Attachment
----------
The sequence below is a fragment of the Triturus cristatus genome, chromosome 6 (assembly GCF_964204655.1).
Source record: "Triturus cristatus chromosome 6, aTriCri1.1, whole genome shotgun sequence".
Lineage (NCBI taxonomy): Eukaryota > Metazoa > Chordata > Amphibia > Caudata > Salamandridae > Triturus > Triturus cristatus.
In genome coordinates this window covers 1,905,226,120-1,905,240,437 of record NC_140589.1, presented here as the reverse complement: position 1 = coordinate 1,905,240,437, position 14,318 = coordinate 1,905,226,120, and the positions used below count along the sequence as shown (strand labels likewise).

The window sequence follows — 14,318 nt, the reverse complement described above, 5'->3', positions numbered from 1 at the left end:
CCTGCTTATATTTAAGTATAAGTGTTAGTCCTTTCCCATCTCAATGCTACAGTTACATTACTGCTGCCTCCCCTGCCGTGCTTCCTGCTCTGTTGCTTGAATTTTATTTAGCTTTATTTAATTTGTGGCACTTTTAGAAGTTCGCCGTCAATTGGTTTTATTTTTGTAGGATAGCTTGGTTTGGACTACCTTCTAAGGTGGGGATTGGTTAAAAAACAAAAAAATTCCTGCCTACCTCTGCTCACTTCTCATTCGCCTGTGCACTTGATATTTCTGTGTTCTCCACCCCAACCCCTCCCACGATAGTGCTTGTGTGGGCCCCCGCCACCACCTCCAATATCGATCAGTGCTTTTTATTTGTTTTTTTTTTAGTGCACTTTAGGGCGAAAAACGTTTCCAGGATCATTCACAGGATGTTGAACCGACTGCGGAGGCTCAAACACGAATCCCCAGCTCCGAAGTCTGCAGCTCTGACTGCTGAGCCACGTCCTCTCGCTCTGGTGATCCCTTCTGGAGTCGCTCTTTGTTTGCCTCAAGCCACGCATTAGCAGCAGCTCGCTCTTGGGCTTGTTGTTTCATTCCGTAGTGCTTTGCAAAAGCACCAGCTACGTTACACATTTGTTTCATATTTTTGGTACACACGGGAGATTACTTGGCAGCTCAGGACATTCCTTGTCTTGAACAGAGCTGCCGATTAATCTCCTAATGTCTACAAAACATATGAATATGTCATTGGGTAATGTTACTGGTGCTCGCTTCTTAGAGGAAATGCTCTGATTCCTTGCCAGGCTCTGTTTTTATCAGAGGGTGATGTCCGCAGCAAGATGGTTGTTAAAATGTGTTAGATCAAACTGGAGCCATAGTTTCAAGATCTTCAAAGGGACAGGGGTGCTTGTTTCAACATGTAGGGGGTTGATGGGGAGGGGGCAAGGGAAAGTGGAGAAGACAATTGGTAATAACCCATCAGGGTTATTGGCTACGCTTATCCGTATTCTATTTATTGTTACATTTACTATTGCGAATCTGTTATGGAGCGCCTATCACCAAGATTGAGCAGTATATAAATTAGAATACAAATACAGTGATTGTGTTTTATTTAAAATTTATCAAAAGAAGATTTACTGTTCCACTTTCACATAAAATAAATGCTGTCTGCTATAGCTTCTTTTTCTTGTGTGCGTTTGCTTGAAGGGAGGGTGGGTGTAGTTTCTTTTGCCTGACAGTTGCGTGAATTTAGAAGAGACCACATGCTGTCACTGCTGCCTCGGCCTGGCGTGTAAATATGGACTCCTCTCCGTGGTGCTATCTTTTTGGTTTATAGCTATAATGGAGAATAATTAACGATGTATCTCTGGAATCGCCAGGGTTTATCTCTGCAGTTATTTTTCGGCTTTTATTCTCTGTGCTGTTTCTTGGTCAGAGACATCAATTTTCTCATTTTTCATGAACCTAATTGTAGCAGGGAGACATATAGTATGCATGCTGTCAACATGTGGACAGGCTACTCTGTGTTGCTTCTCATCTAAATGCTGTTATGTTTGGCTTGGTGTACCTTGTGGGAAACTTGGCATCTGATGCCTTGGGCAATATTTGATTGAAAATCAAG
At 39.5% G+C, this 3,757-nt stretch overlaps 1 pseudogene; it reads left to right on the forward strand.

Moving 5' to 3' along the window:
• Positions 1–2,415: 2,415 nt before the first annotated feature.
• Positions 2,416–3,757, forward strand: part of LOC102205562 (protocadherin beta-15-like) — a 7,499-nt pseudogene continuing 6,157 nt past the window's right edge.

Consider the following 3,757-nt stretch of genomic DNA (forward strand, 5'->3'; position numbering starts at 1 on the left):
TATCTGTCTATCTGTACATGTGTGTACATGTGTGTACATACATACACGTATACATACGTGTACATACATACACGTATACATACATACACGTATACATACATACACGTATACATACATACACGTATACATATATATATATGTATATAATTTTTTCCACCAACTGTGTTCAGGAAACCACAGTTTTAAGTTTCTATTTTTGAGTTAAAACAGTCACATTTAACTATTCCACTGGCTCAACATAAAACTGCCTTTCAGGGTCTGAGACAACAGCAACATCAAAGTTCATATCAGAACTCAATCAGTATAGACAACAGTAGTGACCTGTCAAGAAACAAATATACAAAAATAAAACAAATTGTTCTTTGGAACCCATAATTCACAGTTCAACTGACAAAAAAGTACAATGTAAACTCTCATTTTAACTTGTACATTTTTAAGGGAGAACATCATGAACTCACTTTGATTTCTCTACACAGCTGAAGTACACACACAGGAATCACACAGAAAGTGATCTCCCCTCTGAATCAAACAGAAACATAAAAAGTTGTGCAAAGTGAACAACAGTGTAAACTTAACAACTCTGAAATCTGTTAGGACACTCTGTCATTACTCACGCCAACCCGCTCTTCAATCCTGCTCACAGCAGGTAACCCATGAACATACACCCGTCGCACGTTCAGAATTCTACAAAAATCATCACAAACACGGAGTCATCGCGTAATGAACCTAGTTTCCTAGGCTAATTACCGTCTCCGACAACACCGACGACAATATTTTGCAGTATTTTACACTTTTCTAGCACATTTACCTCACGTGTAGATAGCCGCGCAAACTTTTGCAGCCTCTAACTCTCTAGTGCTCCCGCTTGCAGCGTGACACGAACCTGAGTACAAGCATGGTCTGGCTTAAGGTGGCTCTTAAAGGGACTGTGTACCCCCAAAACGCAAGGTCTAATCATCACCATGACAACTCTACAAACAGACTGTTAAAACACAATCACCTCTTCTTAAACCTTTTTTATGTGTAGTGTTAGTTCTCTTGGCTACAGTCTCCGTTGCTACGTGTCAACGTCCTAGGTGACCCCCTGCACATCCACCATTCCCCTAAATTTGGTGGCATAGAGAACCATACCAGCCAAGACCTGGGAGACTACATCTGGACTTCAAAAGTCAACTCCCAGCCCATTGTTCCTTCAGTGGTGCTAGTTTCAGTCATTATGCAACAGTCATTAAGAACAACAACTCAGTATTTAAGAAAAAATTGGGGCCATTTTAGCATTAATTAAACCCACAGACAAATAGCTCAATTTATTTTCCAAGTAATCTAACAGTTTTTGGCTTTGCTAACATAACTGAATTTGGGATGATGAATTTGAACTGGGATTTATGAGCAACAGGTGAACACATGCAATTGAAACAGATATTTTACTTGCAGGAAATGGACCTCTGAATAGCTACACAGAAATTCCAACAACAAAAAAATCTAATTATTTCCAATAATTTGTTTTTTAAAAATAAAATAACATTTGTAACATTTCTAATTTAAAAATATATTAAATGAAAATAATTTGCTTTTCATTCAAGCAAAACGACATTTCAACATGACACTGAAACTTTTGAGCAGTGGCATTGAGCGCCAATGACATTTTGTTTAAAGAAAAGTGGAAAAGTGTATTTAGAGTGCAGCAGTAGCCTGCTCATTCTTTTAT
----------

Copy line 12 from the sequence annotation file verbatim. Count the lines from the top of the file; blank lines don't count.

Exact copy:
TATCTGTCTATCTGTACATGTGTGTACATGTGTGTACATACATACACGTATACATACGTGTACATACATACACGTATACATACATACACGTATACATACATACACGTATACATACATACACGTATACATATATATATATGTATATAATTTTTTCCACCAACTGTGTTCAGGAAACCACAGTTTTAAGTTTCTATTTTTGAGTTAAAACAGTCACATTTAACTATTCCACTGGCTCAACATAAAACTGCCTTTCAGGGTCTGAGACAACAGCAACATCAAAGTTCATATCAGAACTCAATCAGTATAGACAACAGTAGTGACCTGTCAAGAAACAAATATACAAAAATAAAACAAATTGTTCTTTGGAACCCATAATTCACAGTTCAACTGACAAAAAAGTACAATGTAAACTCTCATTTTAACTTGTACATTTTTAAGGGAGAACATCATGAACTCACTTTGATTTCTCTACACAGCTGAAGTACACACACAGGAATCACACAGAAAGTGATCTCCCCTCTGAATCAAACAGAAACATAAAAAGTTGTGCAAAGTGAACAACAGTGTAAACTTAACAACTCTGAAATCTGTTAGGACACTCTGTCATTACTCACGCCAACCCGCTCTTCAATCCTGCTCACAGCAGGTAACCCATGAACATACACCCGTCGCACGTTCAGAATTCTACAAAAATCATCACAAACACGGAGTCATCGCGTAATGAACCTAGTTTCCTAGGCTAATTACCGTCTCCGACAACACCGACGACAATATTTTGCAGTATTTTACACTTTTCTAGCACATTTACCTCACGTGTAGATAGCCGCGCAAACTTTTGCAGCCTCTAACTCTCTAGTGCTCCCGCTTGCAGCGTGACACGAACCTGAGTACAAGCATGGTCTGGCTTAAGGTGGCTCTTAAAGGGACTGTGTACCCCCAAAACGCAAGGTCTAATCATCACCATGACAACTCTACAAACAGACTGTTAAAACACAATCACCTCTTCTTAAACCTTTTTTATGTGTAGTGTTAGTTCTCTTGGCTACAGTCTCCGTTGCTACGTGTCAACGTCCTAGGTGACCCCCTGCACATCCACCATTCCCCTAAATTTGGTGGCATAGAGAACCATACCAGCCAAGACCTGGGAGACTACATCTGGACTTCAAAAGTCAACTCCCAGCCCATTGTTCCTTCAGTGGTGCTAGTTTCAGTCATTATGCAACAGTCATTAAGAACAACAACTCAGTATTTAAGAAAAAATTGGGGCCATTTTAGCATTAATTAAACCCACAGACAAATAGCTCAATTTATTTTCCAAGTAATCTAACAGTTTTTGGCTTTGCTAACATAACTGAATTTGGGATGATGAATTTGAACTGGGATTTATGAGCAACAGGTGAACACATGCAATTGAAACAGATATTTTACTTGCAGGAAATGGACCTCTGAATAGCTACACAGAAATTCCAACAACAAAAAAATCTAATTATTTCCAATAATTTGTTTTTTAAAAATAAAATAACATTTGTAACATTTCTAATTTAAAAATATATTAAATGAAAATAATTTGCTTTTCATTCAAGCAAAACGACATTTCAACATGACACTGAAACTTTTGAGCAGTGGCATTGAGCGCCAATGACATTTTGTTTAAAGAAAAGTGGAAAAGTGTATTTAGAGTGCAGCAGTAGCCTGCTCATTCTTTTAT